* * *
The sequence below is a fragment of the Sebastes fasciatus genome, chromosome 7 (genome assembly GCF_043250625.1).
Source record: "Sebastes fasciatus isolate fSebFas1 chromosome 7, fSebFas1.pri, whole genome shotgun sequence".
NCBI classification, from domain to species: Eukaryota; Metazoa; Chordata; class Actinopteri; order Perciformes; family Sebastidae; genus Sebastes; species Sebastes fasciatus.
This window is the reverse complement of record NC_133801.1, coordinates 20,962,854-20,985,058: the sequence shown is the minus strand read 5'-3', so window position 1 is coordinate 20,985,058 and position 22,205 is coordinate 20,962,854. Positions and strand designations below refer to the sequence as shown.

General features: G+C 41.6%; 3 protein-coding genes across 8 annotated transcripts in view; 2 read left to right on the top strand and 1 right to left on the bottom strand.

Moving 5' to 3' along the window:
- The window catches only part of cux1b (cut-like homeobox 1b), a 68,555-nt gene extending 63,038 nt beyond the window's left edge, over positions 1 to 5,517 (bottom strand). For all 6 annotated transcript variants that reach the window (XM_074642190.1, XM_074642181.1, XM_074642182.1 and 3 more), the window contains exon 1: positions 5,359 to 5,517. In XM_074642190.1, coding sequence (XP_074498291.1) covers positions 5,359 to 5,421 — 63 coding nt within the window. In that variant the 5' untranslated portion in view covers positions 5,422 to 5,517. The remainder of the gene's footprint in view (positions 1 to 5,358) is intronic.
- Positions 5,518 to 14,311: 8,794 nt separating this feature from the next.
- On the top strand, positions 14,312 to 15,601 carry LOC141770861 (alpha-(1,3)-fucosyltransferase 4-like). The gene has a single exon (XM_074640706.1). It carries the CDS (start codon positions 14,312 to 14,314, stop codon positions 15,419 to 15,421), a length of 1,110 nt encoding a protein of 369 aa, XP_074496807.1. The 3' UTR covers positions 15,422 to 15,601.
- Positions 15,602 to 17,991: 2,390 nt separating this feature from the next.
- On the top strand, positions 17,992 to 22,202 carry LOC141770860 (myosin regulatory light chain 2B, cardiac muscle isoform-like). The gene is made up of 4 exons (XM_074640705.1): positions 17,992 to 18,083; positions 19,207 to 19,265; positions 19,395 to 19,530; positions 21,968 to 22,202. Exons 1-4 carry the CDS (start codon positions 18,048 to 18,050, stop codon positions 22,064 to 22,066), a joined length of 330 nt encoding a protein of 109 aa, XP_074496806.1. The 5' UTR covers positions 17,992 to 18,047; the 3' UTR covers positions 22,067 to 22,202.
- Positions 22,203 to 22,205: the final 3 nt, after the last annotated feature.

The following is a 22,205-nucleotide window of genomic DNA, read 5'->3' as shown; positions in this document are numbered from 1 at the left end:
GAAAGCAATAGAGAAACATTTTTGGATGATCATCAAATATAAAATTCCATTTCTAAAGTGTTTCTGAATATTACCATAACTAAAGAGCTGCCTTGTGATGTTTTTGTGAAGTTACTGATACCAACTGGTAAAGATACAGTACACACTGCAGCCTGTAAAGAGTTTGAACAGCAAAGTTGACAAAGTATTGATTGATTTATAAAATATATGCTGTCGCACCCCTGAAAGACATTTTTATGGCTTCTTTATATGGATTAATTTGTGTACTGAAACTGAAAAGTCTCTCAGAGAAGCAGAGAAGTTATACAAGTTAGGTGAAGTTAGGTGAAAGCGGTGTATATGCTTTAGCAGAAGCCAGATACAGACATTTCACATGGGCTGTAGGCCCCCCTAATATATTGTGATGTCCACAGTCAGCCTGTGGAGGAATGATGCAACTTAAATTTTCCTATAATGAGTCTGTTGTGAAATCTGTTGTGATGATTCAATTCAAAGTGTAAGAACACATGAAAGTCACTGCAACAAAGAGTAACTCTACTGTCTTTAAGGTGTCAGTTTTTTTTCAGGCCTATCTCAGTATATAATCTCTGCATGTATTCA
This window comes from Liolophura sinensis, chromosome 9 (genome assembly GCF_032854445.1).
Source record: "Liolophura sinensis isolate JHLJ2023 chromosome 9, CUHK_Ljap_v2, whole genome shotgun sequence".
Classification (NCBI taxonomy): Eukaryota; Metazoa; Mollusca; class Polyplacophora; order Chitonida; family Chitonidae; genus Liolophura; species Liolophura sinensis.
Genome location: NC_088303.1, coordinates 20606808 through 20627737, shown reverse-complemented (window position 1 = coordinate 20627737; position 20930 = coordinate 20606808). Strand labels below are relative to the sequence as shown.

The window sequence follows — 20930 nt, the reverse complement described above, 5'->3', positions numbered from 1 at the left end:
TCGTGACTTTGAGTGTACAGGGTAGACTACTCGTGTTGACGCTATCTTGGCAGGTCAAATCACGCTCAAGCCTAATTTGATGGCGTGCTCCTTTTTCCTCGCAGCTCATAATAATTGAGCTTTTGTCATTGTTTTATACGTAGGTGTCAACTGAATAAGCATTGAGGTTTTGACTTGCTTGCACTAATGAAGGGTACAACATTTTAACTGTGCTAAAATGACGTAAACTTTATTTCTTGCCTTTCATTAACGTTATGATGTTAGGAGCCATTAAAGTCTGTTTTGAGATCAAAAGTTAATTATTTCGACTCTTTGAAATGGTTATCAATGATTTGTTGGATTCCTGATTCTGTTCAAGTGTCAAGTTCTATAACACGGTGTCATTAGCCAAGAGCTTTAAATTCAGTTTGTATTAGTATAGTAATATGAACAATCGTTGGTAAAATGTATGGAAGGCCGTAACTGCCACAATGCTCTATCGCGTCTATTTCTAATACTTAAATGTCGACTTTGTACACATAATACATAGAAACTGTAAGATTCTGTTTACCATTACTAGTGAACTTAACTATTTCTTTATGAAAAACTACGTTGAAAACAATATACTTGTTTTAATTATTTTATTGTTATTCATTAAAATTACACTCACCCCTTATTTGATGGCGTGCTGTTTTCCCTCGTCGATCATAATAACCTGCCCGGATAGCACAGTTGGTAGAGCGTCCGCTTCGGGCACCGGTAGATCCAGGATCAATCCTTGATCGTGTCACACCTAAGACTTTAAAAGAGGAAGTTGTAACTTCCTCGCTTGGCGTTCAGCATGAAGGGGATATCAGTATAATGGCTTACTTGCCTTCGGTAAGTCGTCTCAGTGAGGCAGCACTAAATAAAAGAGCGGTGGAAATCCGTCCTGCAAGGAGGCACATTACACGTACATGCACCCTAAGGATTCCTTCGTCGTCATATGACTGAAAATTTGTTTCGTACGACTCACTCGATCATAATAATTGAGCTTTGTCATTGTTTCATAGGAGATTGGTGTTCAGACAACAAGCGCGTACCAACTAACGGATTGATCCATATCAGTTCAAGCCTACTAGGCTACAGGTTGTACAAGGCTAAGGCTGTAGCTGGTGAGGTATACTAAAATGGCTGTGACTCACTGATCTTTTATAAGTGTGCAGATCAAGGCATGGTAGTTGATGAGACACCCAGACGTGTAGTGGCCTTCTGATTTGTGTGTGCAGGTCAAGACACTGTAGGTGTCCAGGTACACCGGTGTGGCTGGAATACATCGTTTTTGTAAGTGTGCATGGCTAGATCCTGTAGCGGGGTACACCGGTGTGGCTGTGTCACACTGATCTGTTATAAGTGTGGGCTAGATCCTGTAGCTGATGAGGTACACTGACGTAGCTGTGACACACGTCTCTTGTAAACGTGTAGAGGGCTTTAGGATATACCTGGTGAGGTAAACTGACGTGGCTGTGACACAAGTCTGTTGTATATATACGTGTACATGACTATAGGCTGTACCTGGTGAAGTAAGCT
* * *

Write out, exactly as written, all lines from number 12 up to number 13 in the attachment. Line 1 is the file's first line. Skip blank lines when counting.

- Positions 22,203 to 22,205: the final 3 nt, after the last annotated feature.

The following is a 22,205-nucleotide window of genomic DNA, read 5'->3' as shown; positions in this document are numbered from 1 at the left end: